Principled disagreement about the role and prerogatives of journalism is perfectly acceptable, but Snowden’s discussion of WikiLeaks’ publishing practices and the principles that inform them is not intended to be principled. Instead, just as with the hacker handles, Snowden’s rhetoric distorts the truth, positioning Assange as the irresponsible antithesis to his own conscientious conduct.
Snowden does praise one person associated with WikiLeaks, and that is Sarah Harrison, the investigative journalist who helped Snowden earn asylum in gEcuador and who accompanied him on his way there before he was stranded in Moscow. Praising “her integrity and her fortitude,” Snowden expresses his sincere gratitude for her help and support and for her friendship.
To be sure, Harrison’s efforts to help Snowden are nothing less than heroic, and she deserves our respect and admiration. But in an effort to balance his close relationship with Harrison with his antipathy for Assange, Snowden also takes pains to artificially distance Harrison from Assange.
Though Harrison has long been a close advisor to Assange, Snowden insists on her radical independence from Assange’s personality. Implying that Assange oversees WikiLeaks in an authoritarian manner, Snowden praises Harrison as “one of the few at WikiLeaks who dared to openly disagree with Assange.” He also explains that Harrison “was motivated to support me out of loyalty to her conscience more than to the ideological demands of her employer. Certainly, her politics seemed less shaped by Assange’s feral opposition to central power than by her own conviction that too much of what passed for contemporary journalism served government interests rather than challenged them.”
Snowden’s attempt to distance Harrison from WikiLeaks is curious. For one thing, Harrison’s assistance to Snowden may have been partly motivated by personal reasons, but it was also an institutional effort on the part of WikiLeaks. There is no apparent difference between Harrison’s and WikiLeaks’ attitudes regarding Snowden’s safety. Furthermore, Snowden believes that Assange wanted to help him to freedom not for selfish reasons but on the principle that whistleblowers should be protected. As Snowden writes, “It’s true that Assange can be self-interested and vain, moody, and even bullying—after a sharp disagreement just a month after our first, text-based conversation, I never communicated with him again—but he also sincerely conceives of himself as a fighter in a historic battle for the public’s right to know, a battle he will do anything to win.”
Snowden seems quite determined to say almost anything to distance himself from Assange and WikiLeaks. In the Acknowledgements, Snowden expresses gratitude for being “welcomed into an extraordinary and ever-expanding global tribe of journalists, lawyers, technologists, and human rights advocates to whom I owe an incalculable debt.” Though he expended WikiLeaks’ resources to help Snowden to safety, Assange is apparently not a member of that tribe.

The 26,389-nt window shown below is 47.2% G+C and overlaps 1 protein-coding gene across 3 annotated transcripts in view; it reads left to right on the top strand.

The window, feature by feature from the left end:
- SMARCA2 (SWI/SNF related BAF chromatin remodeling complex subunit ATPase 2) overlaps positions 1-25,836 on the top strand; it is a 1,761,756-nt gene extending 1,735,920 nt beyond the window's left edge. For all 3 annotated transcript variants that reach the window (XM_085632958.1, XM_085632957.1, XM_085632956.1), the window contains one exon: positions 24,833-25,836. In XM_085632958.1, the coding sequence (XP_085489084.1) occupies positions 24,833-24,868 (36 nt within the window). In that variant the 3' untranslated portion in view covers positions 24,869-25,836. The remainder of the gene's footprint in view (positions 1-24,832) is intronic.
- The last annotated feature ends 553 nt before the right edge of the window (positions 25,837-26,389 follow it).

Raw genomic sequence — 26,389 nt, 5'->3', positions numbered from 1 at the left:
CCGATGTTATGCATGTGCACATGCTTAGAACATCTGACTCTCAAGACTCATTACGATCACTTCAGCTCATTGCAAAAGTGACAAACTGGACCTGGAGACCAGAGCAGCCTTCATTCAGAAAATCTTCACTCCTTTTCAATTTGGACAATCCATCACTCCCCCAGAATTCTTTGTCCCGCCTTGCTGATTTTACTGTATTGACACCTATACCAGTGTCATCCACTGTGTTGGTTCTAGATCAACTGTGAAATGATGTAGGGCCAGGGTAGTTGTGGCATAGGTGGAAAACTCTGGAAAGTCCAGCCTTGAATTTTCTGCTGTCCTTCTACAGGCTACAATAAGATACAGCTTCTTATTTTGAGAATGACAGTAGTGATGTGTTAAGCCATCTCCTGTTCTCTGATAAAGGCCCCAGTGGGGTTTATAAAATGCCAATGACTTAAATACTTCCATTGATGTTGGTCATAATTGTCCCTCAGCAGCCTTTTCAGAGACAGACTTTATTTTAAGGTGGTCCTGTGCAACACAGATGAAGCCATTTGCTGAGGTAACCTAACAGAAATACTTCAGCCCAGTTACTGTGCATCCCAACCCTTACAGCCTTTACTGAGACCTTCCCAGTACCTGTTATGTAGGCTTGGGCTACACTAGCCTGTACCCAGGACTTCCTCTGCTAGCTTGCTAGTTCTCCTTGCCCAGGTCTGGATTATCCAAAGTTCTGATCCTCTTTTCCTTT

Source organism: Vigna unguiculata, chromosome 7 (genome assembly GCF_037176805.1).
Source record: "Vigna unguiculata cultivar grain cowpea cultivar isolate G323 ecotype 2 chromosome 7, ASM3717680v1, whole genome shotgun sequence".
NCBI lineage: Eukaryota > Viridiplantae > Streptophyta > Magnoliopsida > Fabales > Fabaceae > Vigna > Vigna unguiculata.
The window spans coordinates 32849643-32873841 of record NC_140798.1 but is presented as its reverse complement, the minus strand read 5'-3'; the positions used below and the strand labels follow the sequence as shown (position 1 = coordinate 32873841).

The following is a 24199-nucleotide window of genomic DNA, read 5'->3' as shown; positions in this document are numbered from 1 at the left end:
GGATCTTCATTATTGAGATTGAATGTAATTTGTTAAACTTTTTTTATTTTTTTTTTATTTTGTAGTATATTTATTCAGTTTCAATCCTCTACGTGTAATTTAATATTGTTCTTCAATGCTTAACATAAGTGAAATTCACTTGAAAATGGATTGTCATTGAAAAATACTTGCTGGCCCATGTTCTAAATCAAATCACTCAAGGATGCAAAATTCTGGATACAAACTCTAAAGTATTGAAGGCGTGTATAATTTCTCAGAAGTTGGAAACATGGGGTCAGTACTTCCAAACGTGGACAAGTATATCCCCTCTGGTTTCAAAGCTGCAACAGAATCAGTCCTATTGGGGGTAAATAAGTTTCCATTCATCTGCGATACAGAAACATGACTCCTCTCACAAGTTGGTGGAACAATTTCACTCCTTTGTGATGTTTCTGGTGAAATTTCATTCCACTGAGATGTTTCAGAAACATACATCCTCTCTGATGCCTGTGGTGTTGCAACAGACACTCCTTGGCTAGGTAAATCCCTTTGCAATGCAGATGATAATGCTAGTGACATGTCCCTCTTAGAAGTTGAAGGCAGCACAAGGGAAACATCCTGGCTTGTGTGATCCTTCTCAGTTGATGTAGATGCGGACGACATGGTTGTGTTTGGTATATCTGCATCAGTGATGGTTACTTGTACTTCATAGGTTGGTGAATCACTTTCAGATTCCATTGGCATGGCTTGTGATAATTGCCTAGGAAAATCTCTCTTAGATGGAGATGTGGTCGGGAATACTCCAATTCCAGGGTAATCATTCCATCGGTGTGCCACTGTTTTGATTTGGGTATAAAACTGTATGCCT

There is, then, an unquestionable contradiction between Snowden’s opposition to Assange’s arrest and the rhetorical games Snowden plays with Assange’s character in his memoir. If Snowden truly believes that Assange’s arrest and persecution pose a grave threat to journalism, why does Snowden offer his readers the same image of Assange that the corporate media use to justify that arrest and persecution? The corporate media unflinchingly approved of Assange’s arrest when he was charged with conspiracy to commit computer intrusion, but once the Espionage Act charges against Assange were unsealed, the same corporate media came to his defense in the name of shallow self-interestedness. Where does Snowden fall in all of this?
In the end, Permanent Record offers a very strange tale of heroes and villains. Snowden’s primary nemeses are the likes of Bill Keller (who canned a 2004 story about the NSA surveillance program STELLARWIND), James Clapper (who lied to Congress about NSA surveillance programs), Michael Hayden (who was a leading critic of Snowden after the 2013 revelations), and the Bush and Obama administrations that together coordinated sixteen years of illegal wars, drone assassinations, and secret mass surveillance. From this perspective, Snowden has the same enemies as Assange.
Nevertheless, as soon as Assange enters the narrative, the plot changes. Now Snowden—wittingly or unwittingly—takes up the same rhetoric as Keller, Clapper, Hayden, and Obama, implying that the WikiLeaks founding editor is a deceitful and irresponsible player in the geopolitical publishing game. He uses Assange as a foil in a rhetorical attempt to position himself as a responsible, honest, and humble figure.
Sadly, Snowden does not need to disparage Assange to appear responsible, honest, and humble—unless, of course, his audience is not the global millions of his adoring supporters but instead the same national security state functionaries he exposed six years ago. If this is the case, perhaps Snowden isn’t as far removed from the United States’ imperialistic project as many of us had hoped.
Feature photo | Posters of Edward Snowden, left, and Julian Assange, right. Shuttershock/AP | Mashup by MintPress